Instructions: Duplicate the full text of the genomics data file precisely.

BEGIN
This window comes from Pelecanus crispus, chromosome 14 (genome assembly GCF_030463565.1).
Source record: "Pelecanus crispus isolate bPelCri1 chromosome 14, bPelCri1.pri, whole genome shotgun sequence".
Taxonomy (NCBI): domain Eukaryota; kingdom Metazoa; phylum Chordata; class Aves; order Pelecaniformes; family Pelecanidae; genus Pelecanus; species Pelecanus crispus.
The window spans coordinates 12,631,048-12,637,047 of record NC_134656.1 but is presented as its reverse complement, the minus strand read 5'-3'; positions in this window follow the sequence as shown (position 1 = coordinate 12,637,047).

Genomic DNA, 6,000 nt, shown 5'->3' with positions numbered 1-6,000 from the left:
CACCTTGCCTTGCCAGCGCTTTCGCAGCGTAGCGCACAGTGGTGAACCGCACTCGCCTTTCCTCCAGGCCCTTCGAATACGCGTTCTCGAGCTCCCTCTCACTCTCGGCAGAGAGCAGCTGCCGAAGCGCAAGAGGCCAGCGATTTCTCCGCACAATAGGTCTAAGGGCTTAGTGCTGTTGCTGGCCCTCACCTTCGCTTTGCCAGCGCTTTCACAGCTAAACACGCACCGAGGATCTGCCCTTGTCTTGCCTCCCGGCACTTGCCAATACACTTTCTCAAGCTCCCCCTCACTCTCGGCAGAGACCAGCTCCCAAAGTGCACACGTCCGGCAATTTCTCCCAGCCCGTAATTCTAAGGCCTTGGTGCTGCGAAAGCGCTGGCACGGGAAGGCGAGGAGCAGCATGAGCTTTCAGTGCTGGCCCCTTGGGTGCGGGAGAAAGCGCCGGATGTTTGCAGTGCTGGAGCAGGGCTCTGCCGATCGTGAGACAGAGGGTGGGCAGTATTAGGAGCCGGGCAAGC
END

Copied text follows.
This window comes from Pelecanus crispus, chromosome 14 (genome assembly GCF_030463565.1).
Source record: "Pelecanus crispus isolate bPelCri1 chromosome 14, bPelCri1.pri, whole genome shotgun sequence".
Taxonomy (NCBI): domain Eukaryota; kingdom Metazoa; phylum Chordata; class Aves; order Pelecaniformes; family Pelecanidae; genus Pelecanus; species Pelecanus crispus.
The window spans coordinates 12,631,048-12,637,047 of record NC_134656.1 but is presented as its reverse complement, the minus strand read 5'-3'; positions in this window follow the sequence as shown (position 1 = coordinate 12,637,047).

Genomic DNA, 6,000 nt, shown 5'->3' with positions numbered 1-6,000 from the left:
CACCTTGCCTTGCCAGCGCTTTCGCAGCGTAGCGCACAGTGGTGAACCGCACTCGCCTTTCCTCCAGGCCCTTCGAATACGCGTTCTCGAGCTCCCTCTCACTCTCGGCAGAGAGCAGCTGCCGAAGCGCAAGAGGCCAGCGATTTCTCCGCACAATAGGTCTAAGGGCTTAGTGCTGTTGCTGGCCCTCACCTTCGCTTTGCCAGCGCTTTCACAGCTAAACACGCACCGAGGATCTGCCCTTGTCTTGCCTCCCGGCACTTGCCAATACACTTTCTCAAGCTCCCCCTCACTCTCGGCAGAGACCAGCTCCCAAAGTGCACACGTCCGGCAATTTCTCCCAGCCCGTAATTCTAAGGCCTTGGTGCTGCGAAAGCGCTGGCACGGGAAGGCGAGGAGCAGCATGAGCTTTCAGTGCTGGCCCCTTGGGTGCGGGAGAAAGCGCCGGATGTTTGCAGTGCTGGAGCAGGGCTCTGCCGATCGTGAGACAGAGGGTGGGCAGTATTAGGAGCCGGGCAAGC